I mean, take the phrase “I’m not like most girls,” a classic/nauseating staple line in our teen romance dramas: the Cool Girl (to borrow a phrase from the genius monologue in Gone Girl) comes along and shows the Strong Yet Sensitive Boy that he can fall in love after all! She eats burgers and watches football and doesn’t nag when he wants to have guy time! What a catch.
I think the reason why the phrase “I’m not like most girls” annoys me so much is because women have been conditioned to feel like they must disassociate from the female gender in order to be recognized as interesting and worthy human beings, and if that’s not fucked up then idk what is.
And this condemnation of femininity certainly does not only affect girls. Men who suffer from eating disorders are rarely ever taken seriously or treated, and that’s if they have the courage to even tell anyone at all. Men who identify as bi or gay, people who present similar to men but identify as gender fluid or agender—or even anything not explicitly and stereotypically Male—are ridiculed and consistently devalued.
Also, this nugget of wisdom I came across some time ago but regrettably do not have a source for:
Straight men repress their feelings so severely that then they come across a girl (who’s been socialized to be Empathetic and Nurturing) they find that they can tell this girl about their Feelings ! Everything’s great she’s The One ! When in reality they just have a normal human bond but actually connecting with anyone is so foreign to men and their emotionally barren male relationships that it seems like something great and wonderful. So now the girl is put on a pedestal that she’ll eventually fall from because she’s a human and not a Male Feelings Receptacle and everyone loses everything bc fathers refuse to cry in front of their sons.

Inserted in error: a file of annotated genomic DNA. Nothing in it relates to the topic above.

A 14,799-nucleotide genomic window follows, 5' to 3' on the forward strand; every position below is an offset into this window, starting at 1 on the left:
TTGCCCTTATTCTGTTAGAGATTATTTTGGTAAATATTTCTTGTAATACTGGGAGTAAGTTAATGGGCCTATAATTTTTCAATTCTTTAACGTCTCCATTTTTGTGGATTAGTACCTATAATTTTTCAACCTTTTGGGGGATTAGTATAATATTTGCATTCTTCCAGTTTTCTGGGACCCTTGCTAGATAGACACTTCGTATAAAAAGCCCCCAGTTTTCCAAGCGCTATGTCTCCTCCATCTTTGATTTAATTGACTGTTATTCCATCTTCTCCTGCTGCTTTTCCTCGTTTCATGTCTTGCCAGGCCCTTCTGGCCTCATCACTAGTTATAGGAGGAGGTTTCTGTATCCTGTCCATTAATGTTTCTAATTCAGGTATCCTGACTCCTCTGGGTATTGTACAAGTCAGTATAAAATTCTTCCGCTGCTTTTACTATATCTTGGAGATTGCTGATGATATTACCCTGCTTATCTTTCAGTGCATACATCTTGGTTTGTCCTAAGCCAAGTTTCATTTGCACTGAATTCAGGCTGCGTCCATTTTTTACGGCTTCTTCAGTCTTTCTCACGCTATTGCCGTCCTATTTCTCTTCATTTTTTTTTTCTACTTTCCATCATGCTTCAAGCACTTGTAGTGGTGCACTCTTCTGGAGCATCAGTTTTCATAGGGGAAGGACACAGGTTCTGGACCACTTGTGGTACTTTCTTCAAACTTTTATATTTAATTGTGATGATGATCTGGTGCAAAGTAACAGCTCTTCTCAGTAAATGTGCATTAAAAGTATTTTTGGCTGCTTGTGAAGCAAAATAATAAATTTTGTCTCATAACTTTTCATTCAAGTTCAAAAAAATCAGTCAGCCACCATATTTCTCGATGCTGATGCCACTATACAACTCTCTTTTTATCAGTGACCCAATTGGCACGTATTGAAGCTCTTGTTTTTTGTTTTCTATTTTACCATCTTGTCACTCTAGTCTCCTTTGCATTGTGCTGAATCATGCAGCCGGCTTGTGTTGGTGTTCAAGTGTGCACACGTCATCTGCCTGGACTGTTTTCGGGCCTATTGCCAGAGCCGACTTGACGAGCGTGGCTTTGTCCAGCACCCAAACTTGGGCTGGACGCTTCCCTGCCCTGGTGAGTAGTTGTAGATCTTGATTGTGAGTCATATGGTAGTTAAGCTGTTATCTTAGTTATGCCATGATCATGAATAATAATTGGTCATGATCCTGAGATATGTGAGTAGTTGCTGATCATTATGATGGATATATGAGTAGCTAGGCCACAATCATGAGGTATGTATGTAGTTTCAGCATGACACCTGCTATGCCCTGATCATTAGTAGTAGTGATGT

The war on Selfie Culture, and just generally the war on self-confidence, is a particularly gross attack on femininity. Fashion and an interest in appearance have long been dismissed by the general population as an indication of low self-worth or air-headedness. Which is not even remotely the case! All you need to do is have a good cry at the graduation scene in Legally Blonde to realize that.